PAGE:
Date: 2/7/20 4:25 pm
From: Florence Sanchez via Groups.Io <sanchezucsb11=<>
Subject: [sbcobirding] East Pinery Road and Figueroa Mountain Road
I hiked East Pinery Road this morning (this time with binoculars).  As often happens, the bird population can change drastically from one day to the next, and the numbers were way down from yesterday.  There was almost no activity on the first part of the trail, normally the best.  Further down, I did not have the small flocks of sparrow-type birds going into the brush that I did yesterday.  Junco flocks and Western Bluebirds were way down in number.   Consequently, I had to work for what I got but ended up with a couple of surprises.
First was a flyover Merlin near the trailhead.  Even though Woodpecker activity was down overall, I found a Red-breasted Sapsucker in a tall ponderosa about 1/3 of the way down the trail, a species I have not had here this year before today.  I managed to pish up a Fox Sparrow into good view, enough to confirm that it was a Sooty.  I had a flyover group of about a dozen finches in the area where I had the Sapsucker that sounded like Cassin's; on the way back past the same area, I had five finches in close enough to confirm that they were Cassin's.  I got the Townsend's Solitaire just before I left--it was in a mistletoe infested oak about 50 feet down the road from the parking area.  It was still making the single-noted clear call, but not as frequently as yesterday.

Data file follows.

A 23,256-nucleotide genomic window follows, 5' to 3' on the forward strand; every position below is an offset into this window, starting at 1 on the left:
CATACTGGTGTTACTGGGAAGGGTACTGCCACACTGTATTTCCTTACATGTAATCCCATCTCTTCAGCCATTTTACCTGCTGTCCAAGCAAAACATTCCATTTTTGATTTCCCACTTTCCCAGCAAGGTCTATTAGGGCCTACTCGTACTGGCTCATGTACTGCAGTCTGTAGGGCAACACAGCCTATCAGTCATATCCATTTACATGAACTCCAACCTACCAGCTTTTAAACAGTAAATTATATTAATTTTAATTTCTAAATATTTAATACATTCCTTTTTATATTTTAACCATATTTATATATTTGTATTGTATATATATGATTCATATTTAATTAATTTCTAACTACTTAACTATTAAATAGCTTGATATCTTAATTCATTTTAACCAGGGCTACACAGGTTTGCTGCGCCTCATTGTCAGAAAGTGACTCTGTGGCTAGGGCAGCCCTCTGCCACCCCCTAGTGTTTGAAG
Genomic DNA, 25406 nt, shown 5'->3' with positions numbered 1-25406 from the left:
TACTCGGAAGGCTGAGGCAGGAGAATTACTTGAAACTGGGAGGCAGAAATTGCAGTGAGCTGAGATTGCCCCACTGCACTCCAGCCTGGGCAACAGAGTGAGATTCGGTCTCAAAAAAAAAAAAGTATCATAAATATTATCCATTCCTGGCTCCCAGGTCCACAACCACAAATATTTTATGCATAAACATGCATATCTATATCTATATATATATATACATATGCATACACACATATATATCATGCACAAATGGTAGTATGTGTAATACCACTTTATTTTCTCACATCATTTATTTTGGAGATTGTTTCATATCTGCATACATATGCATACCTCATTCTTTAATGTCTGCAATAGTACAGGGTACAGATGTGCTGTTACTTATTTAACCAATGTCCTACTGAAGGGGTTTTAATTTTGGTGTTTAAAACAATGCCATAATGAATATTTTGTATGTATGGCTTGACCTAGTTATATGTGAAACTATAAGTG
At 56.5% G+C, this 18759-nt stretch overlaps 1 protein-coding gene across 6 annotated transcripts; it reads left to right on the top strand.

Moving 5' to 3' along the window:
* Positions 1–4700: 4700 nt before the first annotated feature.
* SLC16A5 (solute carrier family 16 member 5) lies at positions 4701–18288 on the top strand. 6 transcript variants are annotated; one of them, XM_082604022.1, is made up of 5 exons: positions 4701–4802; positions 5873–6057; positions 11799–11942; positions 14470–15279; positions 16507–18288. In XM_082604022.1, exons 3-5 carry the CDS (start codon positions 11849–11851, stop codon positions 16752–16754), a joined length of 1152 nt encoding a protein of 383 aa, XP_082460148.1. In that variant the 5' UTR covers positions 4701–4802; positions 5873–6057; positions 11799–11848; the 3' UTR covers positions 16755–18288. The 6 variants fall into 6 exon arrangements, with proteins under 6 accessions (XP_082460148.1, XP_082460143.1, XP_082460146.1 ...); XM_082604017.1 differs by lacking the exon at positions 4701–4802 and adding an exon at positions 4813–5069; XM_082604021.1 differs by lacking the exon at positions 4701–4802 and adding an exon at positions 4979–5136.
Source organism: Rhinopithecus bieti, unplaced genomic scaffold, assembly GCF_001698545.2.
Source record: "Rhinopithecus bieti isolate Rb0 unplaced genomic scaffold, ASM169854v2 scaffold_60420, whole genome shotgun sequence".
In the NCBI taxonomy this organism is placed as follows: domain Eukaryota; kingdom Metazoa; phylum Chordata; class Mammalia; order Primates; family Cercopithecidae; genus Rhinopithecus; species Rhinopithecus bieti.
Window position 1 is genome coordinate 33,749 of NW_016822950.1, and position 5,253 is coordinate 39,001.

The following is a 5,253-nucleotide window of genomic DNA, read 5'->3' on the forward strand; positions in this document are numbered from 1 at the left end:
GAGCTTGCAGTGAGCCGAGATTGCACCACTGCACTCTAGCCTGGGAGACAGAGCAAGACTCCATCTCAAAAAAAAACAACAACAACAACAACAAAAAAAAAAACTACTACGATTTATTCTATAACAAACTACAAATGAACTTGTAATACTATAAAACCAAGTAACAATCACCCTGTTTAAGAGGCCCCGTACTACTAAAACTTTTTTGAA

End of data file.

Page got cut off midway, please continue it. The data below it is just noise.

Since I hiked only half of East Pinery today, I had time to walk up a little bit of the trail to Ranger Peak.  Activity was almost nil, so I returned to my car to drive back to the water trough on Figueroa Mountain Road and also check out the Davy Brown Trailhead.  Those few minutes on the Ranger Peak Trail cost me the Crossbills at the trough--I was informed I had just missed them!  I checked out the Davy Brown Trailhead, listening for Crossbills in Fir Canyon, but heard nothing, so I returned to watch the water trough.  No luck on Crossbills--I gave it up after two hours.  I suspect their visits may be a once a day event.
Spring is certainly starting to evidence.  The white ceanothus are in bloom all the way up San Marcos Pass Road from Santa Barbara and even starting on lower Figueroa Mountain Road.  In the shady wooded area just as one starts up the mountain, the roadsides already have Milkmaids and Miner's Lettuce in bloom.
Florence Sanchez

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